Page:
All of these points here above are arguable. You may have a different value system to mine. You may have different priorities which may lead you to conclude that the free trade fetishists are right and I am wrong. But that debate largely doesn't matter if that public debate stops dead without conclusions being actionable through our institutions.

Now this is all good in theory, but where it gets murky. Taking back control is a lot harder to do than giving it away. There are limitations to sovereignty. If we are not willing to cooperate with nearby countries we lose out on economies of scale over some commodities and we add overheads to the cost of commerce by adding controls and UK only specifications to imports. In many cases it is in our financial interests to cooperate. That is why we do want a deal with the EU.

What is unacceptable about the EU is that all of the negotiation and all of the rule-making is outsourced to Brussels and happens in a technocratic realm, devoid of politics and without necessary safeguards to ensure that the public does have a say in what can be bought and sold inside their own country.

Here we find that some free market liberals particularly love the EU because it prevents politics from interfering with consumer choices. But that turns us into passive consumers who simply graze on what is available on the basis of what is supplied. We are robbed of any kind of control.

We also have to look at this from a national security perspective. As this blog has pointed out, should we leave without a deal then the UK faces a number of acute supply problems. To have all of our external trade relations tied up in a single treaty system is quite obviously very risky. Unbundling such relations is a strategic necessity for an island which is absolutely dependent on imports.  

When we've left the EU we will seek to correct this by having our own bilaterals with third countries. Because we are a smaller market we can expect that these deals will not have the same advantages nor will we have the same leverage as the EU. But this is the trade-off for more control. 

As parliament takes a greater role in shaping our trade relations we will see a resurgence of lobbying from industry associations to ensure that UK producers are protected. Some will call this protectionism - or special pleading, and in some cases that will be true. It will be down to our elected individuals to make that call and they will be held accountable. Once we have those deals we will be able to modify them or trigger safeguard mechanisms if and when we find there is a problem.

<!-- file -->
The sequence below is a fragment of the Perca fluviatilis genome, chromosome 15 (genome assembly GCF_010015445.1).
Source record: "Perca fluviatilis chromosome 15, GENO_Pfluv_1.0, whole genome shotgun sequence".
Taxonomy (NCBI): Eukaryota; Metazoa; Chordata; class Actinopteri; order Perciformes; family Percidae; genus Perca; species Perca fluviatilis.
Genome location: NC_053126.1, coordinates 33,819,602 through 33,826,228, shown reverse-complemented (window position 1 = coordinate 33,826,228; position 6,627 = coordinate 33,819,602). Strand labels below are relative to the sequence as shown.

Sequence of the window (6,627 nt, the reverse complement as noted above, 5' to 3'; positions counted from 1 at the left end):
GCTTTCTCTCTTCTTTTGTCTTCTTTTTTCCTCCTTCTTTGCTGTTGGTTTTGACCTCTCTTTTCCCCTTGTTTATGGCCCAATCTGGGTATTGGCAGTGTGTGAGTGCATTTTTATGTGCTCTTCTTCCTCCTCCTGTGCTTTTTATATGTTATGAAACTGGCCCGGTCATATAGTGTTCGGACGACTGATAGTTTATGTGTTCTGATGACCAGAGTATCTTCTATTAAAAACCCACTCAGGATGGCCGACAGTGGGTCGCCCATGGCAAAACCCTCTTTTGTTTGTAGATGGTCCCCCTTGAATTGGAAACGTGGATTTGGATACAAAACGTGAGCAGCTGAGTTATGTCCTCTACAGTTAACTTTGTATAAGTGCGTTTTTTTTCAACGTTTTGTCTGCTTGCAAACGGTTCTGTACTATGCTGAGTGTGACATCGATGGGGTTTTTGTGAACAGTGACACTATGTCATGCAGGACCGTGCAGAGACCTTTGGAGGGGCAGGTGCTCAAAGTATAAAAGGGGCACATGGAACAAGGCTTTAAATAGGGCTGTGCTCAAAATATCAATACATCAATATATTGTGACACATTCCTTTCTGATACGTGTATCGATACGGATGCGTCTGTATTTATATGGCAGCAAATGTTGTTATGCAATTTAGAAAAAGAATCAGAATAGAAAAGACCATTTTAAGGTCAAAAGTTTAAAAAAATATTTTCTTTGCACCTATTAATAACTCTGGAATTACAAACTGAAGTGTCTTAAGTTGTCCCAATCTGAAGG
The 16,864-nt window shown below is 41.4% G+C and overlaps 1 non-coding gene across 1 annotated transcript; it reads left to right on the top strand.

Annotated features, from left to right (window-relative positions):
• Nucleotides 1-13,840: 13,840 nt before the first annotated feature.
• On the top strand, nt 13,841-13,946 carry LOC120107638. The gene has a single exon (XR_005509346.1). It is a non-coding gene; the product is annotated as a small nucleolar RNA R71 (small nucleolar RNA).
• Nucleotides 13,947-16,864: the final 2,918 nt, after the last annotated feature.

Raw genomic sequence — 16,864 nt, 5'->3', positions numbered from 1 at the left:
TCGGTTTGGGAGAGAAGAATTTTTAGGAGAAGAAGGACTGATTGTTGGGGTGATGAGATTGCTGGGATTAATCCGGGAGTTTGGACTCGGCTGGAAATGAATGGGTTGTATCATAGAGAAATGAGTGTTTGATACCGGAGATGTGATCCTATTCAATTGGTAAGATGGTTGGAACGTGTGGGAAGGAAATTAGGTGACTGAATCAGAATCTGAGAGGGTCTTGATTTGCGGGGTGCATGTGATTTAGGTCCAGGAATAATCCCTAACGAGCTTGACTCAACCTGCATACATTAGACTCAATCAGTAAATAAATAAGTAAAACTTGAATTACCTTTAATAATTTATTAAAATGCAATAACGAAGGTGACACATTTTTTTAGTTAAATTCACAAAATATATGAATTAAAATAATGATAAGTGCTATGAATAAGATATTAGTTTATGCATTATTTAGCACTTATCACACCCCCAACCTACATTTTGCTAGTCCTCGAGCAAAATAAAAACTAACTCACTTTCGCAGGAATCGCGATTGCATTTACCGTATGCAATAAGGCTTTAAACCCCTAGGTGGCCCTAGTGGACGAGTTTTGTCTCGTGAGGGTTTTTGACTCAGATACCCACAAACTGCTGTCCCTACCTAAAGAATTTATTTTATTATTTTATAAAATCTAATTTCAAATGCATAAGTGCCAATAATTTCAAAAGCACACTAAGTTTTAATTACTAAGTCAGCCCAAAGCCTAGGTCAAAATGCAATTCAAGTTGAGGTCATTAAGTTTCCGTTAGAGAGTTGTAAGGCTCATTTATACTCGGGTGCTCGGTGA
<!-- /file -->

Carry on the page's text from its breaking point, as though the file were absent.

Here we can combine aid, trade and foreign policy to pursue our own agendas according to our national strengths allowing our strongest sector to thrive. So long as we have a comprehensive trade relationship with the EU there is no reason why we should be substantially poorer for having left the political union. Over time the worst effects can be mitigated. 

The point to Brexit is to have the decision-making where we can see it where it responds to the impetus of public debate and input from civil society. Where this does happen in the EU, it tends to favour corporate lobbying in Brussels and diluted by the interests of twenty-seven other members. There is no possible way that can ever be democratic however many voting rituals they have.

In so doing we reignite politics and jump start participation which has long been dormant under EU rule. Agriculture and energy once again becomes political and part of the national discourse rather than managerial topics hived off to Brussels. There really is nothing reactionary or unreasonable about wanting to assert a level of control over things that directly influence our lives. 

What makes Brexit controversial is not the act in itself, rather it is is our hamfisted approach to it where we have oversold Brexit (or rather Vote Leave did) and underestimated the difficulty in unravelling forty years of technical integration. That alone is difficult enough but it's made worse by the exertion of political pressure from the Tory right who are obsessed with a very narrow definition of free trade where their approach actually exacerbates the many issues we experienced as EU members.

Through skilful manipulation of the agenda through their various sockpuppets and media outlets they have turned the Brexit question into a choice between the suboptimal status quo and a harebrained experiment in "free trade" with irreversible consequences touching every part of our lives. For all they accuse remainers of not respecting the result, they have taken the referendum verdict as a mandate for their own agenda which would lose hands down were it on any manifesto.